More... Modern Church is 120!    

Modern Church is 120!

Modern Church is celebrating 120 years with a social media campaign recording key moments in its history

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More... Modern Church, Greenbelt & Pussy Riot    

Modern Church, Greenbelt & Pussy Riot

Modern Church General Secretary Jonathan Draper reflects on our partnership with this year's festival and sponsorship of three acts

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More... Our annual conference - A student's perspective    

Our annual conference - A student's perspective

Trainee Methodist Pioneer Minister Dave Shaw thanks delegates who donated to enable student volunteers to attend this year

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Books reviewed January 2008

In Modern Believing Jan 2008 • previous editionnext edition

MedicinePerson

Medicine of the Person: Faith, Science and Values in Health Care Provision

John Cox, Alistair V. Campbell and Bill (K. W. M.) Fulford (eds.)

London and Philadelphia: Jessica Kingsley Publishers. Pp. 240.

Details / buy from Amazon UK

Reviewed by Robert Thompson, Kensington and Chelsea Primary Care Trust


20cRCtheologians

Twentieth-century Catholic Theologians

Fergus Kerr

Oxford: Blackwell, 2007. Pp. ix, 230.

Details / buy from Amazon UK

Reviewed by Thomas O'Loughlin, University of Wales, Lampeter


7SacramentsMysteries

The Seven Sacraments: Entering the Mysteries of God

Stratford Caldecott

New York: Crossroad Publishing Company, 2006. Pp. x, 148.

Details / buy from Amazon UK

Reviewed by Patrick Thomas, Carmarthen


Modern Believing editorial January 2008

by Paul Badham
from Modern Believing Vol 49:1

A more permissive attitude

From the time when King Alfred placed the Ten Commandments at the head of his laws there has been a strong level of agreement between what Christian opinion of the time approves and what the law of the land allows or forbids. In the 1960s the Church of England played  an absolutely key role in persuading Parliament and public opinion to adopt a more permissive attitude on many issues. Through the reports of its Board for Social Responsibility and through the speeches of its bishops, the Church of England led the way in the debates leading to the decriminalisation of homosexuality, abortion and suicide, in the abolition of capital punishment and in liberalising laws relating to marriage and divorce and to censorship.  In all these cases the Church supported the move to a more humane and less judgemental society. It is a tragedy that the same cannot be said of the role of the Christian churches today.

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Books reviewed October 2007

In Modern Believing Oct 2007 • next edition

scholarship fierce sincerity

Scholarship and Fierce Sincerity: Henry D. A. Major, The Face of Anglican Modernism

Clive Pearson, Allan Davidson and Peter Lineham

Auckland: Polygraphia, 2006. Pp. 245.

Details / buy from publisher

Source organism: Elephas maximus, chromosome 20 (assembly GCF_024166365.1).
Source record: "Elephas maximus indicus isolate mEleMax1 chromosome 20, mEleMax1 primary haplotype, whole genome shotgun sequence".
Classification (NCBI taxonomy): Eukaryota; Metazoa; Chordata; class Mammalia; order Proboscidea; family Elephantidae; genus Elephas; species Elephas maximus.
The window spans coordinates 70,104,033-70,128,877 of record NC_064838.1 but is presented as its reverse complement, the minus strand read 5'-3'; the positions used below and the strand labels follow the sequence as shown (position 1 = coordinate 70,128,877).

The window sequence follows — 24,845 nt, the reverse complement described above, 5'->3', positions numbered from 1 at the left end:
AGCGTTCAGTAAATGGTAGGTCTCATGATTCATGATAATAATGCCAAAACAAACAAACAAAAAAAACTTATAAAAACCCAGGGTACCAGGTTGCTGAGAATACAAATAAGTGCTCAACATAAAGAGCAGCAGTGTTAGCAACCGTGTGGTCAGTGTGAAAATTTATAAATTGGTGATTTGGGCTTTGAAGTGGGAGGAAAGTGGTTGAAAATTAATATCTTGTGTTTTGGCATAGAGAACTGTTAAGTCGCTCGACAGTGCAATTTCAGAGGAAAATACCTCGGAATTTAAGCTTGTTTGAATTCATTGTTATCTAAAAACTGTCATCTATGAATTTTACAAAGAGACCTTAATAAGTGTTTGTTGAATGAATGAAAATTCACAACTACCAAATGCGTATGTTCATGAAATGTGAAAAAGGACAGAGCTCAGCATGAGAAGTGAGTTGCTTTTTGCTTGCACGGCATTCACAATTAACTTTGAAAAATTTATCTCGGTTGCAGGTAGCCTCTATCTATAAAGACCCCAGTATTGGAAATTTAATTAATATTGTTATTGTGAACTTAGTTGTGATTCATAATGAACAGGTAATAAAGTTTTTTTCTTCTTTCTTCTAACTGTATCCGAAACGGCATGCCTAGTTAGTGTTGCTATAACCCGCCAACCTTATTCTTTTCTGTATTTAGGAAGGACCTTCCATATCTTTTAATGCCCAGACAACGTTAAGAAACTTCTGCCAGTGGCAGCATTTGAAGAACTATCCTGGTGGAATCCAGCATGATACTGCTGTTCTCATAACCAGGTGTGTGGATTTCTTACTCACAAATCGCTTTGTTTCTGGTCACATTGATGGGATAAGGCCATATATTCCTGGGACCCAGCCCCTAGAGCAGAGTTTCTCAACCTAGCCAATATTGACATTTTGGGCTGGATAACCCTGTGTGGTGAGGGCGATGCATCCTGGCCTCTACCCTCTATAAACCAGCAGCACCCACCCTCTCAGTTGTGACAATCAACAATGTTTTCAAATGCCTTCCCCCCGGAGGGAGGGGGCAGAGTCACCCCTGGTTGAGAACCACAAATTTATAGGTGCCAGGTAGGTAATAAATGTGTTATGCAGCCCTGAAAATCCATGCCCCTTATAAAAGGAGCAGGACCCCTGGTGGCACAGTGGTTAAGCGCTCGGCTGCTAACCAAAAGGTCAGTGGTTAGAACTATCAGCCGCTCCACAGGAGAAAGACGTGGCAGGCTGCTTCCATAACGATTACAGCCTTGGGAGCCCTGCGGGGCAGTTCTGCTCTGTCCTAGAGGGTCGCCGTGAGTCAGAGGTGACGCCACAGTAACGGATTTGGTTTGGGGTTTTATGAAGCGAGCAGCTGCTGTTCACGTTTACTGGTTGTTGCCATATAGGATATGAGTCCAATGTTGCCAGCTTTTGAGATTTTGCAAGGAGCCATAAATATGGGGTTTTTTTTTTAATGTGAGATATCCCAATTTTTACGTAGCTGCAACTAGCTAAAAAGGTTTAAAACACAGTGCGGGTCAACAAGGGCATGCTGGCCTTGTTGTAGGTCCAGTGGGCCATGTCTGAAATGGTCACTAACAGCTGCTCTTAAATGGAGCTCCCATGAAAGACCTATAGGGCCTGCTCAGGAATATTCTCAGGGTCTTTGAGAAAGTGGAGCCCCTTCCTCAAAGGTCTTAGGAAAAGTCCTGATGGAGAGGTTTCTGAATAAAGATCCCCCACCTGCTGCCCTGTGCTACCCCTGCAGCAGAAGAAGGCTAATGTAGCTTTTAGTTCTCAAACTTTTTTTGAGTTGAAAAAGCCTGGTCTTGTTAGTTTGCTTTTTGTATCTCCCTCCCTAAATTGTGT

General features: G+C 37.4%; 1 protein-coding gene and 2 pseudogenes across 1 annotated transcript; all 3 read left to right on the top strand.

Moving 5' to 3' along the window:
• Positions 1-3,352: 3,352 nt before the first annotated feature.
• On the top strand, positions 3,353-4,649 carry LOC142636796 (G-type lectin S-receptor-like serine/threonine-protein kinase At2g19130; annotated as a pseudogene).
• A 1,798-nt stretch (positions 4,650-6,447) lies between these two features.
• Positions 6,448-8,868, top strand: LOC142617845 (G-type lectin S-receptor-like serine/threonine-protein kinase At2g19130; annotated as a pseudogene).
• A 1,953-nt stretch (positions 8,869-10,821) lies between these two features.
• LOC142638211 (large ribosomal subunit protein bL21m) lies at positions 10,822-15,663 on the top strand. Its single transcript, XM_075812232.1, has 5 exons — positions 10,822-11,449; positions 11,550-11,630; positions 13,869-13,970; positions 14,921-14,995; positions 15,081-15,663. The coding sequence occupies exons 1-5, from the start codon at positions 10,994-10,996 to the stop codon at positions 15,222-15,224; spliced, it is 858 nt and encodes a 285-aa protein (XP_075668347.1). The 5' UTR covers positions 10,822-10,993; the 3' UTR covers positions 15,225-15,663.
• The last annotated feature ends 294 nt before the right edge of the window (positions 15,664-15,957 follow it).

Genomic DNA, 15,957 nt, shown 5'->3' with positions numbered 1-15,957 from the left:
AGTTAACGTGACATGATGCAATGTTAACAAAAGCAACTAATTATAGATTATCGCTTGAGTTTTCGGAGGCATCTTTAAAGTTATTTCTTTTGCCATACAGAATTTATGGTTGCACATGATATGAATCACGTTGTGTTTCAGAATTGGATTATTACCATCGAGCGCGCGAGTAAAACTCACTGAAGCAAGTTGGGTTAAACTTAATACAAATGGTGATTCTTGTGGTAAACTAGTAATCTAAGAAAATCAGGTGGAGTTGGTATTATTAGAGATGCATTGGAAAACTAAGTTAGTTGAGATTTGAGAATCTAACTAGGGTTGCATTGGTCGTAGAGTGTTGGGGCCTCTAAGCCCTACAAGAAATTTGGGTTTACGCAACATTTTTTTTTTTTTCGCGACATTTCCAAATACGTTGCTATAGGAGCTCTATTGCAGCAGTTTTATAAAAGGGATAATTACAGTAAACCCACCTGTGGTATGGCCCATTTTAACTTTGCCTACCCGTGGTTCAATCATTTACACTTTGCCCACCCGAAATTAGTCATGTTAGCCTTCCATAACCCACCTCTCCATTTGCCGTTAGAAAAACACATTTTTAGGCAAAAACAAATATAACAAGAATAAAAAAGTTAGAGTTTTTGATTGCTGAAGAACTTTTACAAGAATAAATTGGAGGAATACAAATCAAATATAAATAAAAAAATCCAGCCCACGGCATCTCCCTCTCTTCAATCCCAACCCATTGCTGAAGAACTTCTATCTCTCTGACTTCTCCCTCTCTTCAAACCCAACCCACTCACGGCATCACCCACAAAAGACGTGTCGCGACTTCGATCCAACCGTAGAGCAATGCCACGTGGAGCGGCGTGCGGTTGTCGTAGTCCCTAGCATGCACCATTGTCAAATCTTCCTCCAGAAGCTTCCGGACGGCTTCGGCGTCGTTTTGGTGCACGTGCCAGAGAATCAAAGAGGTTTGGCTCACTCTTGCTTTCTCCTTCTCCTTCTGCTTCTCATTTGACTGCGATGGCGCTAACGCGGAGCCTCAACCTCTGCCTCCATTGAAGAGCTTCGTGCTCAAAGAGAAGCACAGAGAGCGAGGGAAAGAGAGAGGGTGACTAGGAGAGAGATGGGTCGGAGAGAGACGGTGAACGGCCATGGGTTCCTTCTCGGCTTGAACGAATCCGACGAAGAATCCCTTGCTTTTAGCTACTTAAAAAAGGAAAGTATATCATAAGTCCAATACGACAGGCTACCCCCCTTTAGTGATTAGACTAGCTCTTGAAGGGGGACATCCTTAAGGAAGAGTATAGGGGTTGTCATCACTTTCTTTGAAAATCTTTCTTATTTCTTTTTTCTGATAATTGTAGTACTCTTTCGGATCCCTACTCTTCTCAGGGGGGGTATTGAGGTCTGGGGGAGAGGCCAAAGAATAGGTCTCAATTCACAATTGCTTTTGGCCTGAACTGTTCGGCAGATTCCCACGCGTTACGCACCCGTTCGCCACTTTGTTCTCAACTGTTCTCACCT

Reviewed by Paul Badham, University of Wales, Lampeter

Henry Dewsbury Alves Major (1871-1961) was the leading figure  in the Modern Churchpeople's Union from joining in 1911 until his death in 1961 and central to Modernist Anglican theology through this period.
Signs of the Times article - review by Michael Cocks

XtyAttitude

Christianity with Attitude

Giles Fraser

Norwich: The Canterbury Press, 2007. Pp. 176.

Details / buy from Amazon UK

Reviewed by Robert Thompson, Kensington and Chelsea Primary Care Trust


ClericalCelibacyHeritage

Clerical Celibacy: The Heritage

William E. Phipps

London: Continuum, 2006. Pp. x, 272.

Details / buy from Amazon UK

Reviewed by Thomas O'Loughlin, University of Wales, Lampeter


Modern Believing editorial October 2007

by Paul Badham
from Modern Believing Vol 48:4

Ministerial challenges

A key priority for the Church today should be to make proper use of its ministerial resources. Three of the articles in this edition document its failure to do so, particularly in relation to the ministry of women and the ministry of those working outside traditional structures. David Voas’ article highlights the fact that the Church of England is rapidly becoming dependent on its women priests. Almost half of the newly ordained in the past five years are women and because the age structure of serving clergy is skewed to men in their fifties or sixties who will retire in the next decade, women will provide close to half the clerical labour force in the relatively near future. The Church cannot do without its women priests, yet the evidence suggests that they get a very poor deal at present. Few women are given posts of real responsibility. More than half will minister to Sunday congregations of fewer than 50 and no woman has been given responsibility for a thriving congregation of 300 or more. Most women are not even paid for their labour since 54 per cent are now ordained into non-stipendiary posts whereas two-thirds of men go into a paid ministry.

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